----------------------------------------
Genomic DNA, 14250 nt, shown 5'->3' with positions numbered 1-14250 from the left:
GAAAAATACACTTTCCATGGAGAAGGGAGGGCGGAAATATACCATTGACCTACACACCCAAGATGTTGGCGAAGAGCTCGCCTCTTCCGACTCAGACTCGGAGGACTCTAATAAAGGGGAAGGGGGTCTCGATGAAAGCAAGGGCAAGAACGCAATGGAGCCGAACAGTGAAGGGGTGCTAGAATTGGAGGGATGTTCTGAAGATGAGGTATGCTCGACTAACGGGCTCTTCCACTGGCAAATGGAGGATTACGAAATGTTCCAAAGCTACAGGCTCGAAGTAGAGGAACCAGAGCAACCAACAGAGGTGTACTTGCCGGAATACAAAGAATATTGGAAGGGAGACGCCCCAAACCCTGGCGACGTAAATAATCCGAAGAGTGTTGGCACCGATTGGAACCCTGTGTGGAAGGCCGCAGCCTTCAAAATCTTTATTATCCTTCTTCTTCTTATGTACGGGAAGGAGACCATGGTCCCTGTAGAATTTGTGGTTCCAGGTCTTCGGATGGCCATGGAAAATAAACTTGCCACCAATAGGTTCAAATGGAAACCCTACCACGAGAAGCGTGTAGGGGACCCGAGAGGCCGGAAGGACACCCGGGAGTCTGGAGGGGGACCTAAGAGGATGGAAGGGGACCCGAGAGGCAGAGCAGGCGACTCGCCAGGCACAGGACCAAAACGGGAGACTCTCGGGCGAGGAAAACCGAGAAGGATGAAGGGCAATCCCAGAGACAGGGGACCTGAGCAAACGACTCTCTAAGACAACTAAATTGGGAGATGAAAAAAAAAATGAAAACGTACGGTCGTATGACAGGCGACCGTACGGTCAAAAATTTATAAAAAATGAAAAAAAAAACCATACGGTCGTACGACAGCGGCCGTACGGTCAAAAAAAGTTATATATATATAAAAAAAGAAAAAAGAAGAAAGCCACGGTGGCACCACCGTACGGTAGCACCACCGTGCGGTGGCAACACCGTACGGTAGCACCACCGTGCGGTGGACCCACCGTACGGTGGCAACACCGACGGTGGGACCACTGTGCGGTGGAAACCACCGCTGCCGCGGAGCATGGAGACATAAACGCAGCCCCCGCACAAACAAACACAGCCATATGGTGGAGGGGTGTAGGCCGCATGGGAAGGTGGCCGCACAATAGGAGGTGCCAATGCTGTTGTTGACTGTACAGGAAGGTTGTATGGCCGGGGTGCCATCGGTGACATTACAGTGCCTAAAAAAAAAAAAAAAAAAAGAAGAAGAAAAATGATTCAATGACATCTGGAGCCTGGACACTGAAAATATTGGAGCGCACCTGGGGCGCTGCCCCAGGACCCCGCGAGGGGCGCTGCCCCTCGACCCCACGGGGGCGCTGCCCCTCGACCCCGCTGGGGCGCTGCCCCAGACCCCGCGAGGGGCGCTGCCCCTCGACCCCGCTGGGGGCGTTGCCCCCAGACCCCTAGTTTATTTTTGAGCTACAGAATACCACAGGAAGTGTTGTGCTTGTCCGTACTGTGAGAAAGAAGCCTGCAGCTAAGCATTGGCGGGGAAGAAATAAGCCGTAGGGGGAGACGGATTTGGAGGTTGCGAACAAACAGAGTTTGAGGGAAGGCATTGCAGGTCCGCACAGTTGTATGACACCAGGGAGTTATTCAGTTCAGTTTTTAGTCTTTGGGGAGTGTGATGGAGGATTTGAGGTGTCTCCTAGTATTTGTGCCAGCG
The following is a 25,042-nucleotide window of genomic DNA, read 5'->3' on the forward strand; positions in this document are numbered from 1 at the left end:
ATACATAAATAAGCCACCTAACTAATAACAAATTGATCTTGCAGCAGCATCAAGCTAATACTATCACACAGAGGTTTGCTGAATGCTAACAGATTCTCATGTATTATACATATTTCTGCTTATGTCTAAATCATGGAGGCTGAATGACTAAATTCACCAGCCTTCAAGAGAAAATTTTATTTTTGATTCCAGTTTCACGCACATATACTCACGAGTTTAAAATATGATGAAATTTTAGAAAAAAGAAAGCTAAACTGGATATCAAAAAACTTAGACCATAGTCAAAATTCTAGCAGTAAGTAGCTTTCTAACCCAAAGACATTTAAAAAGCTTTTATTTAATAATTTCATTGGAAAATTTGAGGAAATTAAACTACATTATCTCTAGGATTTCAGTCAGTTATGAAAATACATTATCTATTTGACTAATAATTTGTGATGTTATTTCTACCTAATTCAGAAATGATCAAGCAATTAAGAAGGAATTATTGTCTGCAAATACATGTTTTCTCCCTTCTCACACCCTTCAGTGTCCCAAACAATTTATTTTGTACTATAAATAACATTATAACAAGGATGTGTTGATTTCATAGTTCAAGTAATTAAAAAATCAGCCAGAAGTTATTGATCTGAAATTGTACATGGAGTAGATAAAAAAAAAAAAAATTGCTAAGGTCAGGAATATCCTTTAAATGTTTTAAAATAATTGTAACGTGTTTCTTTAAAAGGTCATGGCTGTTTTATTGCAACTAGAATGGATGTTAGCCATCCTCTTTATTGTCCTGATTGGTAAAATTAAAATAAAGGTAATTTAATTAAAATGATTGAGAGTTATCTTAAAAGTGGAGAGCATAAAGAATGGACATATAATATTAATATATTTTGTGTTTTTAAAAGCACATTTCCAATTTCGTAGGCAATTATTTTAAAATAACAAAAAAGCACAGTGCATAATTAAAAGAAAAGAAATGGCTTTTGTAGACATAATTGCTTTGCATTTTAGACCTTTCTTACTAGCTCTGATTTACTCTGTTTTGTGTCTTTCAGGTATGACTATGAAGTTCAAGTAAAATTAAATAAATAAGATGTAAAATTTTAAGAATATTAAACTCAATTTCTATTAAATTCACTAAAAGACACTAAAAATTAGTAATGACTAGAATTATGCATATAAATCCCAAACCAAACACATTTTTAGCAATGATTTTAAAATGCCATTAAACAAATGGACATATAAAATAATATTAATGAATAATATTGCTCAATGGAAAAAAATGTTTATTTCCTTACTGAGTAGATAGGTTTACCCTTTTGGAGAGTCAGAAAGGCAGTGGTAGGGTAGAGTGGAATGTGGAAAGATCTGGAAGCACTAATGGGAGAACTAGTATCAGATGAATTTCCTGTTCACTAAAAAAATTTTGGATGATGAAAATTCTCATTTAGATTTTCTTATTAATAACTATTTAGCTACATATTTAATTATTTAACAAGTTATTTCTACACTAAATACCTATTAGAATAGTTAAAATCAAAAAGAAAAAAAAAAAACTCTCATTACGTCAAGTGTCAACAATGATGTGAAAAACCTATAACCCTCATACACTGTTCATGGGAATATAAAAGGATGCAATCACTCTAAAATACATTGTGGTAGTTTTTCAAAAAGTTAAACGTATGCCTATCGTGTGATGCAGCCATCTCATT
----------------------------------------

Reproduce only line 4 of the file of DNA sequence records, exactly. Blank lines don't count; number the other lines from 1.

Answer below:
ATACATAAATAAGCCACCTAACTAATAACAAATTGATCTTGCAGCAGCATCAAGCTAATACTATCACACAGAGGTTTGCTGAATGCTAACAGATTCTCATGTATTATACATATTTCTGCTTATGTCTAAATCATGGAGGCTGAATGACTAAATTCACCAGCCTTCAAGAGAAAATTTTATTTTTGATTCCAGTTTCACGCACATATACTCACGAGTTTAAAATATGATGAAATTTTAGAAAAAAGAAAGCTAAACTGGATATCAAAAAACTTAGACCATAGTCAAAATTCTAGCAGTAAGTAGCTTTCTAACCCAAAGACATTTAAAAAGCTTTTATTTAATAATTTCATTGGAAAATTTGAGGAAATTAAACTACATTATCTCTAGGATTTCAGTCAGTTATGAAAATACATTATCTATTTGACTAATAATTTGTGATGTTATTTCTACCTAATTCAGAAATGATCAAGCAATTAAGAAGGAATTATTGTCTGCAAATACATGTTTTCTCCCTTCTCACACCCTTCAGTGTCCCAAACAATTTATTTTGTACTATAAATAACATTATAACAAGGATGTGTTGATTTCATAGTTCAAGTAATTAAAAAATCAGCCAGAAGTTATTGATCTGAAATTGTACATGGAGTAGATAAAAAAAAAAAAAATTGCTAAGGTCAGGAATATCCTTTAAATGTTTTAAAATAATTGTAACGTGTTTCTTTAAAAGGTCATGGCTGTTTTATTGCAACTAGAATGGATGTTAGCCATCCTCTTTATTGTCCTGATTGGTAAAATTAAAATAAAGGTAATTTAATTAAAATGATTGAGAGTTATCTTAAAAGTGGAGAGCATAAAGAATGGACATATAATATTAATATATTTTGTGTTTTTAAAAGCACATTTCCAATTTCGTAGGCAATTATTTTAAAATAACAAAAAAGCACAGTGCATAATTAAAAGAAAAGAAATGGCTTTTGTAGACATAATTGCTTTGCATTTTAGACCTTTCTTACTAGCTCTGATTTACTCTGTTTTGTGTCTTTCAGGTATGACTATGAAGTTCAAGTAAAATTAAATAAATAAGATGTAAAATTTTAAGAATATTAAACTCAATTTCTATTAAATTCACTAAAAGACACTAAAAATTAGTAATGACTAGAATTATGCATATAAATCCCAAACCAAACACATTTTTAGCAATGATTTTAAAATGCCATTAAACAAATGGACATATAAAATAATATTAATGAATAATATTGCTCAATGGAAAAAAATGTTTATTTCCTTACTGAGTAGATAGGTTTACCCTTTTGGAGAGTCAGAAAGGCAGTGGTAGGGTAGAGTGGAATGTGGAAAGATCTGGAAGCACTAATGGGAGAACTAGTATCAGATGAATTTCCTGTTCACTAAAAAAATTTTGGATGATGAAAATTCTCATTTAGATTTTCTTATTAATAACTATTTAGCTACATATTTAATTATTTAACAAGTTATTTCTACACTAAATACCTATTAGAATAGTTAAAATCAAAAAGAAAAAAAAAAAACTCTCATTACGTCAAGTGTCAACAATGATGTGAAAAACCTATAACCCTCATACACTGTTCATGGGAATATAAAAGGATGCAATCACTCTAAAATACATTGTGGTAGTTTTTCAAAAAGTTAAACGTATGCCTATCGTGTGATGCAGCCATCTCATT